There are concerns that the ACC’s work is underfunded, with a very small investigation team who are overwhelmed with the caseload. In the 2023 annual report, the commission stated that it does not have its own budget. The Commissions Secretariat‘s budget includes a separate and distinct provision for the ACC investigators, but the ACC members “have no meaningful involvement in the establishment of the budget” or financial autonomy.

The ACC has said that in the long term, consideration must be given to whether a better legal and operational structure needs to be found for it to become a stand-alone entity with its own premises, budget and employees.

The mission of the ACC is to “enhance the stability, prosperity and reputation of the Cayman Islands by sustaining the confidence and trust of the community in the integrity and good governance of its government and public institutions through fighting corruption with just, fair and effective investigations”.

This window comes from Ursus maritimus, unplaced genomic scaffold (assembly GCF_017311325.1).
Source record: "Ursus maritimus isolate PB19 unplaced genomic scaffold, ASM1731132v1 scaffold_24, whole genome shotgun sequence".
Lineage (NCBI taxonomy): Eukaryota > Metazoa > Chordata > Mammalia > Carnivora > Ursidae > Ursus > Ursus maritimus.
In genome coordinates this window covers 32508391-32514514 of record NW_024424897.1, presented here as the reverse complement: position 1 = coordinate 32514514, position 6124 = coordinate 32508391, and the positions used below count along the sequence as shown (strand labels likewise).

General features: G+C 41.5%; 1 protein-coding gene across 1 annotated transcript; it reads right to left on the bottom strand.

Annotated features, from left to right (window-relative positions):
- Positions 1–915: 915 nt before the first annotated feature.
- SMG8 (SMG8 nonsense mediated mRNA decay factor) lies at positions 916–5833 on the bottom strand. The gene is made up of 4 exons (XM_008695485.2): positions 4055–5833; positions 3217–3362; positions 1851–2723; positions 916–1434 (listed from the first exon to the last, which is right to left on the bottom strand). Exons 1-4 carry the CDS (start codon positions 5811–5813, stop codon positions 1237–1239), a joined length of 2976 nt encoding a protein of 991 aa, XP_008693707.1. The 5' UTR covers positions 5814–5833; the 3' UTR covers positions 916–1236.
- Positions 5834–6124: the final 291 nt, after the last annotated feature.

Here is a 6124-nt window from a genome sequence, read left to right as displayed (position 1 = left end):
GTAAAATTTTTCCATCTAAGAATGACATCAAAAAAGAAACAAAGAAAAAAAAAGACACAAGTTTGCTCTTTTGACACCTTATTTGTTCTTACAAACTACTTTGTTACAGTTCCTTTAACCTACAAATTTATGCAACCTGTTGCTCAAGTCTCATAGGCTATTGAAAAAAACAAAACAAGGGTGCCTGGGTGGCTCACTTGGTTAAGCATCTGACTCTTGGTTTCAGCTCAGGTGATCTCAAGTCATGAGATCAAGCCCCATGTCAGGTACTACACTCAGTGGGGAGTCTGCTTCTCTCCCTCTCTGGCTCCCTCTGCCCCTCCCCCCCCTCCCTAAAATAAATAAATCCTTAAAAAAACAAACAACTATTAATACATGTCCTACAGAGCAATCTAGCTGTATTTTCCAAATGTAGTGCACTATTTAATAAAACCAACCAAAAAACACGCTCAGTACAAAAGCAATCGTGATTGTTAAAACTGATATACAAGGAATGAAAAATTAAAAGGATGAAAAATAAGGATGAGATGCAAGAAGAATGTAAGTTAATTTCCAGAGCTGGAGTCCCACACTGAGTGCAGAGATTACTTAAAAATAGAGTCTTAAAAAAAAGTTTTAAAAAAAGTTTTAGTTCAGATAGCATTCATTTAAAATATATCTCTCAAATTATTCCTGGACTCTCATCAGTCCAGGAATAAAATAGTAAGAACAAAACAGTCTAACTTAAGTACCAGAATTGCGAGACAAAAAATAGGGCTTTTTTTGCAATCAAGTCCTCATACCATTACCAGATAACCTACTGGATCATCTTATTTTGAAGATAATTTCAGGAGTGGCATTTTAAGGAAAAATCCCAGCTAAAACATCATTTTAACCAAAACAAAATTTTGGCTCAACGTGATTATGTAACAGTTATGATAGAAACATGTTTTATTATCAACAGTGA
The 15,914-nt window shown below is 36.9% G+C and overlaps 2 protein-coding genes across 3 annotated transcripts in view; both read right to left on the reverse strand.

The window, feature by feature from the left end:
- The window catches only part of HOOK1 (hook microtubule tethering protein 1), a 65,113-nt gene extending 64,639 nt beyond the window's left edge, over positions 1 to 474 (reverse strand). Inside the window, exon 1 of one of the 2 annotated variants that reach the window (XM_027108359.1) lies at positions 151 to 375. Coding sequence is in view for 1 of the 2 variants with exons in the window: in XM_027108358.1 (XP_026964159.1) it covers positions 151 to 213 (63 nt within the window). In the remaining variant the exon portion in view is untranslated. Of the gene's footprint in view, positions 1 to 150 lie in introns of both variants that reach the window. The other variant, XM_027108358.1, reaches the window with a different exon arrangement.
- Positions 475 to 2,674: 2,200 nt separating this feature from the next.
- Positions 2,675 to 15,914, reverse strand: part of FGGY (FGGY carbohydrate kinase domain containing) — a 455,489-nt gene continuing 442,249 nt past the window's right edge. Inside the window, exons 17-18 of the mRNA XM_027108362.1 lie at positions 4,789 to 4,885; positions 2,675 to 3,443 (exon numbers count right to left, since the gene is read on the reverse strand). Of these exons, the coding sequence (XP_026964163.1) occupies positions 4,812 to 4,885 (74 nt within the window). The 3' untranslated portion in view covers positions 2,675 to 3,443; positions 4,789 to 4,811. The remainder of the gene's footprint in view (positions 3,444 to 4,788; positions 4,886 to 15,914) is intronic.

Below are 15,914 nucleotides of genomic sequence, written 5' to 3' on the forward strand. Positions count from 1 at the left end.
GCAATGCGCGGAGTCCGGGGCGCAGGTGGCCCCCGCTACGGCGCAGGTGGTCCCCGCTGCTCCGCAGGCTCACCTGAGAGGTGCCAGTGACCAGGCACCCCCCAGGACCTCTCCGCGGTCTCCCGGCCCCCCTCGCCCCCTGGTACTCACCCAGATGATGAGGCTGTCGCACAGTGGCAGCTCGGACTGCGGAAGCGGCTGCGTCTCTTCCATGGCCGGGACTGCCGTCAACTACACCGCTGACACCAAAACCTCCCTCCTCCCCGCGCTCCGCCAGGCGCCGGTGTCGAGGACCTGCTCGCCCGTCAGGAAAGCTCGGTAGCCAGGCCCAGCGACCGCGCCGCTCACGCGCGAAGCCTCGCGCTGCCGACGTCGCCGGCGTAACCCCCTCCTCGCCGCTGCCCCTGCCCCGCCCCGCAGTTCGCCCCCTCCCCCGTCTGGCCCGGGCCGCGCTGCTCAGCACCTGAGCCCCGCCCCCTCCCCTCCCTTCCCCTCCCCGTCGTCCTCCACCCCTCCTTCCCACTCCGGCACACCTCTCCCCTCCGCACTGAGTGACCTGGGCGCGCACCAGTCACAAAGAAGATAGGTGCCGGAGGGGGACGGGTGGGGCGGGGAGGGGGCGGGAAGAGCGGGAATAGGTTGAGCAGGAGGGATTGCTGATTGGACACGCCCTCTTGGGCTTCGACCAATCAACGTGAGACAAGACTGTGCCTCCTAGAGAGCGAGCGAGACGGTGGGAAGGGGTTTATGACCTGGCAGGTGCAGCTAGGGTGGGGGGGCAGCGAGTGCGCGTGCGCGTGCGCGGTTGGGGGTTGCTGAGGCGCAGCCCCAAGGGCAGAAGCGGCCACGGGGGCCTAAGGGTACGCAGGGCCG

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Category: Crime

Comments (31)

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  1. Donald Stumps says:

    Just so funny how those close to the establishment always seem to be recycled From one position to the next . Congrats Ms lees finally someone qualified to at least hold that position.

  2. Anonymous says:

    I suggest they look at nepotism relating to the appointment of board members by MP’s. It stinks!!

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    • Anonymous says:

      It stinks to high heaven, but it is how MPs choose to reward loyal supporters at the country’s expense.

  3. Anonymous says:

    How much of the public’s money was paid to Travel & Leisure magazine to rank Cayman Airways in their best airlines of the world? How much did those 4 “First Max 8 in the Caribbean” cost us to sit grounded for years? What are the lease terms? Where are the citizenry’s Sir Turtle mile credits for essential air travel during lockdown? Cancelled flight credits?!?

  4. Anonymous says:

    When can we expect investigation into certain status grants?

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  5. Anonymous says:

    This is an OT where the authorities can’t even bother to enforce putting on front license plates.